The session on social media also provided interesting food for thought. It made me think about how many young people often never even get in front of a potential employer if they can’t ‘sell’ themselves on an online application. It is clear to me that non verbal recruitment is no substitute for face to face interviews. As I read on a university website recently: “electronic discussions do not have the benefit of the nonverbal and vocal cues that normally convey meaning in a traditional face-to-face conversation”. Social media has so many positives in terms of opening up potential networks and opportunities but we also need to stop occasionally to consider how to prevent it becoming unintentionally exclusive when it comes to recruitment.

    After the conference I also reflected on ‘the lost generation’ or ‘generation Y’ as it was often referred to. I’m not sure I really recognised the picture given of young people by some of the panellists (confident, dynamic, engaged, educated). As a volunteer Princes Trust business mentor myself I work with disadvantaged young people who are in the early stages of setting up businesses. They are taking a daring step into the unknown by trying to carve out a job for themselves rather than wait for one to land on their laps. They often lack qualifications, are disengaged and almost always have confidence issues and lack support from their peers and families. For me, EU employment and entrepreneurship programmes and strategies need to better align economic and social inclusion goals and recognise that many (young) people are considering self employment out of necessity. It would be interesting to have more debate on this issue at future events.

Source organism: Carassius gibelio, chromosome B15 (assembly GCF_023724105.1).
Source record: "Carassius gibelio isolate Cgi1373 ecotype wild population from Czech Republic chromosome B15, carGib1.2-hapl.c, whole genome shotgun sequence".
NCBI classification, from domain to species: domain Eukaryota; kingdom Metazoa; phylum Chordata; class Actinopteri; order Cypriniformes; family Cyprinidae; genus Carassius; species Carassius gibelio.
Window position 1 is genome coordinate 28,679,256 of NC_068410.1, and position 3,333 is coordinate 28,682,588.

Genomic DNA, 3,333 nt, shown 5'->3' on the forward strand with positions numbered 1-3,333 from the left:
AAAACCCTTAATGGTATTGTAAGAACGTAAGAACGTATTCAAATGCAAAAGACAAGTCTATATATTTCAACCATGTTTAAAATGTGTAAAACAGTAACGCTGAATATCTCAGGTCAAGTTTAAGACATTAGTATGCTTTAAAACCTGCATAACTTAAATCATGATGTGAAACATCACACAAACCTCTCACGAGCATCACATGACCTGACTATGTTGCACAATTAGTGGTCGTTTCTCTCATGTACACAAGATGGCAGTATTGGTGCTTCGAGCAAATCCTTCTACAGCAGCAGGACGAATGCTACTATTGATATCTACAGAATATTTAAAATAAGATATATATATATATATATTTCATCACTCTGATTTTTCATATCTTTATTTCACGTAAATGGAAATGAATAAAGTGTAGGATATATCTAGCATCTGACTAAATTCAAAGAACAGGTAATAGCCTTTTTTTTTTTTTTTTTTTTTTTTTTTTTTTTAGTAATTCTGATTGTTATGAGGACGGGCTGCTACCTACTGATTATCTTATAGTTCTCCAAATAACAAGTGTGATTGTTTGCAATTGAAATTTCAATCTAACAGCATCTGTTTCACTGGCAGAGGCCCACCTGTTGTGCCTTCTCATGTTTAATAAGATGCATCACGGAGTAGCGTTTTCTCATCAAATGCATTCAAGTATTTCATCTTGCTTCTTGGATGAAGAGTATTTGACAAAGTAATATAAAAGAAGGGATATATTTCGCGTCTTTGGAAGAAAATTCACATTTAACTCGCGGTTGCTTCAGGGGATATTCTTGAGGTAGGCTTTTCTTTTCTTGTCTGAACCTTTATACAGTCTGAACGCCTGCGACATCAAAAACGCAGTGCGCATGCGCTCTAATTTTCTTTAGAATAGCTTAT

On my way home from the conference I took a taxi in London and got talking to the driver who had fled the Taliban in Afghanistan. He used to be a senior civil engineer and had lost everything when he fled the troubles in Kabul. Ever since he has been seeking similar work – first in the Netherlands and subsequently in London. He told me he’d now given up hope of finding something skilled and accepted that earning money as a mini cab driver was as good as it would get in terms of employment prospects. The key issues entwined in his story – of migration and under employment – are for me amongst the real challenges for the recovery. Again, it is not just about any old job or any old employment. It is also about self worth, quality of life, geographical and occupational mobility, well being and community coherence.

    ….and this brings me neatly back to URBACT’s own intervention at the conference and to the need for policy makers and practitioners at all levels of government to break out of the traditional policy silos and to connect, integrate and mix things up to deliver better and more responsive (employment and economic development) agendas in our cities. Our Framework for City Action on Jobs provides a good starting point for structured dialogue on this point.